Meet Eventing’s Couch to 5K – The Wobbleberry Challenge – and Raise Money to Fight Cancer

What’s a Wobbleberry? A middle-aged happy hacker determined to compete at a British Eventing 80 event (that’s 80cm, the maximum height of the fences involved). And they’re raising money in the memory of young eventer Hannah Francis, who died of lung, hip and pelvic cancer.

The Wobbleberries share a few key characteristics, being

– not currently fit enough to get round a cross country course

– not currently brave enough to get round a cross country course

– old enough to know better, and know that this will hurt!

– dedicated – to raising money, to training, and conquering the fear

– supportive of each other – aiming to be weeble-esque, “we wobble, but we don’t fall down”.

If you want to sponsor the Wobbleberries or throw caution to the wind and join them, find out more here. If I had a horse and didn’t have my own wobbliness problems, I’d be there in a shot. All power to your trembling elbows, Wobbleberries and your somewhat startled steeds! You can do it!

Of Horses, Fear and Trauma

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From The Art of Taming and Educating the Horse, by Dennis Magner (1887). Via

I had a whirlwind trip to London recently to take part in the BBC World Service’s The Forum with presenter Bridget Kendall, Zimbabwean psychiatrist Dr Dixon Chibanda and US neuroscientist Dr Joseph LeDoux. You can listen to the programme here. The subject matter was fear and anxiety, with some horsey stuff thrown in. I talked about the US veterans I met when I was writing The Age of the Horse and the way they worked with horses to deal with traumatic brain injury and post-traumatic stress disorder.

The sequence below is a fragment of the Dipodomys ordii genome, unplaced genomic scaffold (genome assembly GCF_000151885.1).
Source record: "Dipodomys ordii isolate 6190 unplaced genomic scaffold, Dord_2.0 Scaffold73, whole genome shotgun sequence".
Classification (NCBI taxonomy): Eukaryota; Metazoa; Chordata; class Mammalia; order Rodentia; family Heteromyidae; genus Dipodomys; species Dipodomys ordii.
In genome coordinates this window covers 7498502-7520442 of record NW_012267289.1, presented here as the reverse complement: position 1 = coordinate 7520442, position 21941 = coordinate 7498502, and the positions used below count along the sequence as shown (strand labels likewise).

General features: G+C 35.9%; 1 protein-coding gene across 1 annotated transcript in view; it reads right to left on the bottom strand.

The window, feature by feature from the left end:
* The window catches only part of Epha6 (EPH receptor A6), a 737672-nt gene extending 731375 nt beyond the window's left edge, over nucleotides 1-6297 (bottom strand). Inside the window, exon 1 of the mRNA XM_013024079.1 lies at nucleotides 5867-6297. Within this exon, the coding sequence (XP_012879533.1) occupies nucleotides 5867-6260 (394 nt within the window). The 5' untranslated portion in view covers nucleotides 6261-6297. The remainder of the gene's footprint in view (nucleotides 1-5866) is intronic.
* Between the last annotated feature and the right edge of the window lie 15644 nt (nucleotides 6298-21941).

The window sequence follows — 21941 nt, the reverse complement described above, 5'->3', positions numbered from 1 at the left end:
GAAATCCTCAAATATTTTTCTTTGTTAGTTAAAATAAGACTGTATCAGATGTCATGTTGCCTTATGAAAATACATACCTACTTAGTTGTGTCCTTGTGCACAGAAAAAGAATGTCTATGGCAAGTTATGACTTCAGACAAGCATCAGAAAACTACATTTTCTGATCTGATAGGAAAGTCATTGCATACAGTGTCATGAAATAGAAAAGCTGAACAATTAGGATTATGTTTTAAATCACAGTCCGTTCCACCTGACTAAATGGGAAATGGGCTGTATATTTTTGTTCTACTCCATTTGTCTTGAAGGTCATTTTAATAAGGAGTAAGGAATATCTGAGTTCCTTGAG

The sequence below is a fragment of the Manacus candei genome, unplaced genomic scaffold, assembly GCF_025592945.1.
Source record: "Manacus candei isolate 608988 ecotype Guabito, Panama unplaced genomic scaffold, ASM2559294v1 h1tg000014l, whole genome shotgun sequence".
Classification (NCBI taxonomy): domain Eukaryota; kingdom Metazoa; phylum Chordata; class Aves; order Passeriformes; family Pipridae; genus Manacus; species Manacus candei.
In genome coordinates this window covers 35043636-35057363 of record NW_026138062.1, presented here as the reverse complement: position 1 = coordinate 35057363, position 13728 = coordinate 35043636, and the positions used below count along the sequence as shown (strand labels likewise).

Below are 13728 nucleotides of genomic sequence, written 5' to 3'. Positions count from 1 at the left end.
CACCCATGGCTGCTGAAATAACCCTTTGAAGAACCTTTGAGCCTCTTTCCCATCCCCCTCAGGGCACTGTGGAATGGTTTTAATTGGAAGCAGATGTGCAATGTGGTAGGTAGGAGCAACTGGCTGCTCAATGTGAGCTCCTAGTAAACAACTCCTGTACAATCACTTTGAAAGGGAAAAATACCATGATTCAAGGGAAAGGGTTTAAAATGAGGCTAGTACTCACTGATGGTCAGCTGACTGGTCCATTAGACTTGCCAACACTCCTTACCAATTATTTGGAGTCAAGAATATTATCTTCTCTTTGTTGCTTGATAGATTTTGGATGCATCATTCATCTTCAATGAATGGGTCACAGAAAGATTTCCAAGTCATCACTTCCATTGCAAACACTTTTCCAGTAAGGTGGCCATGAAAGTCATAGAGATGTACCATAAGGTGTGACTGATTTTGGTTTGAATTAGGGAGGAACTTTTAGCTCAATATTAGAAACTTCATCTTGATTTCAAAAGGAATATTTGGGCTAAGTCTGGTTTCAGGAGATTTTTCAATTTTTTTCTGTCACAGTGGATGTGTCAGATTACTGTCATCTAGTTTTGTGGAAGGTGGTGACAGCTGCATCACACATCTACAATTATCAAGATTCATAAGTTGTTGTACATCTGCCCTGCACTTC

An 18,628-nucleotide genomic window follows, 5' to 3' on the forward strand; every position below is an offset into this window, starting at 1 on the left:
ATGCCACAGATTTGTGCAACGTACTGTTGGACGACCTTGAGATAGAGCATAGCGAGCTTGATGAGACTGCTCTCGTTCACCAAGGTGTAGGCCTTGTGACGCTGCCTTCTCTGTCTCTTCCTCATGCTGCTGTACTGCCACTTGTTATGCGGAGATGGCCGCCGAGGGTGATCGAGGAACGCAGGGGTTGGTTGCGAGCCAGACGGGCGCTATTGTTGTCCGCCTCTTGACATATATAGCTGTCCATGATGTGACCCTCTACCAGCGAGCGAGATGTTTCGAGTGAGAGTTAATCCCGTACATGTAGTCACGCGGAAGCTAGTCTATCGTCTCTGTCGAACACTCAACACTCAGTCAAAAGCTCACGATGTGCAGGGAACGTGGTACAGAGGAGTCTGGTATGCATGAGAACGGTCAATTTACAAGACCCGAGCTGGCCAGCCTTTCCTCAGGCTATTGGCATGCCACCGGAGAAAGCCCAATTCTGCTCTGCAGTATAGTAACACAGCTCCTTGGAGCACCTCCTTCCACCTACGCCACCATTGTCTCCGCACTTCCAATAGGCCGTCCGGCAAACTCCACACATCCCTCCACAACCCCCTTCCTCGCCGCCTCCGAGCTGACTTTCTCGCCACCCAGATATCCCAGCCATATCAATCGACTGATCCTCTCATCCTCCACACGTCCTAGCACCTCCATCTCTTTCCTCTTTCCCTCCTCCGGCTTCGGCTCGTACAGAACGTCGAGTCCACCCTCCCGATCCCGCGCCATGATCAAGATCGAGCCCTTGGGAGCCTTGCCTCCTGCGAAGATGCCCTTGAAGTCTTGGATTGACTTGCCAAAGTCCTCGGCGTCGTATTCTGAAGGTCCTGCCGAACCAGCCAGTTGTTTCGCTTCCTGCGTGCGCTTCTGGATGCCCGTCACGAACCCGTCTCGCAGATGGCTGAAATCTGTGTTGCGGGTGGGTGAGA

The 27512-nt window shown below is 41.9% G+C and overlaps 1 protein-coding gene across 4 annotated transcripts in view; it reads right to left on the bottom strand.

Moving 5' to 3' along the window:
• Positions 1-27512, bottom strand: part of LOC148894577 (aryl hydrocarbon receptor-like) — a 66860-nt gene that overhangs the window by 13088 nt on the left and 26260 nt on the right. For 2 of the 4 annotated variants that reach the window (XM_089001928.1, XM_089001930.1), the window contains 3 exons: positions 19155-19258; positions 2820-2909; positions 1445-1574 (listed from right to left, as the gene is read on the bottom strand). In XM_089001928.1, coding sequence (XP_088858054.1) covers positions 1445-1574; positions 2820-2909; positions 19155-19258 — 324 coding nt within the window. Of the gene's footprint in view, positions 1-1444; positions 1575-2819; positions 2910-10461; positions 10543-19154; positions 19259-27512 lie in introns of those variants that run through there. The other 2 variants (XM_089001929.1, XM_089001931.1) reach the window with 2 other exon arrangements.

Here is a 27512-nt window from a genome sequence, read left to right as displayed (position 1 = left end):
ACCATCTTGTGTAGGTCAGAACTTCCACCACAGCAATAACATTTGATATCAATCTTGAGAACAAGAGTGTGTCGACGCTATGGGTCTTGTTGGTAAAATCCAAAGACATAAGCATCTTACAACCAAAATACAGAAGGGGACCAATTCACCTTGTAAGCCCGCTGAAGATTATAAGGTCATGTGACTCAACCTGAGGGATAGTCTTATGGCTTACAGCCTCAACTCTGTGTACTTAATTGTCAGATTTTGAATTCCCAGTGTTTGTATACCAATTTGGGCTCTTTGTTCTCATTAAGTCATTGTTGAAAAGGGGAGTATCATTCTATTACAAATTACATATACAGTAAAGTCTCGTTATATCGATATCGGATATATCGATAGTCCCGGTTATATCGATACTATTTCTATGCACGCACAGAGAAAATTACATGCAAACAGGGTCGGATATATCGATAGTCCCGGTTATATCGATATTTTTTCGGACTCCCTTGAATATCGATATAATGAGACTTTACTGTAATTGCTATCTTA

My own anxiety issues about riding are footling compared to the issues Dr Chibanda’s patients face! It was easier to talk about therapies involving horses and the papers behind them, which often raise more questions than they answer. Here’s a brief run down of some of the pieces of research I mentioned in the programme.

As you’ll see, they are generally small studies with very different subjects. How could we factor in the different life experiences of the different horses, and the conditions in which they’re kept? Or the different relationships they have to the humans who participate in the experiment with them?

‘Investigating horse–human interactions: The effect of a nervous human’ – this is the Swedish study in which horses apparently responded to the fears of their handlers and riders:

The heart rates (HR) of horses and the people leading them (10 horses, 20 people), and riding them (17 horses, 17 people), were recorded in an indoor arena. The horses were Swedish leisure horses of mixed ages, sex and breed. All except two of the people were female and all were of mixed age and riding experience. Each horse–human pair walked or rode between points A and B (30 m) four times on each test occasion. However, just before the fourth pass, participants were told that an umbrella would be opened as they rode, or led, the horse past the assistant. The umbrella was not opened, so this pass was no different to the previous control occasions, but nevertheless there was an increase in HR for both the person (leading, P = 0.06; riding, P < 0.05) and the horse (being led, P < 0.05; being ridden, P < 0.05). The findings indicate that analysis of HR recorded simultaneously from people and horses under different experimental handling or riding conditions presents a useful tool to investigate horse–human interactions.

‘Equine behaviour and heart rate in temperament tests with or without rider or handler’ – Univesity of Goettingen, Germany, led by Uta König von Borstel.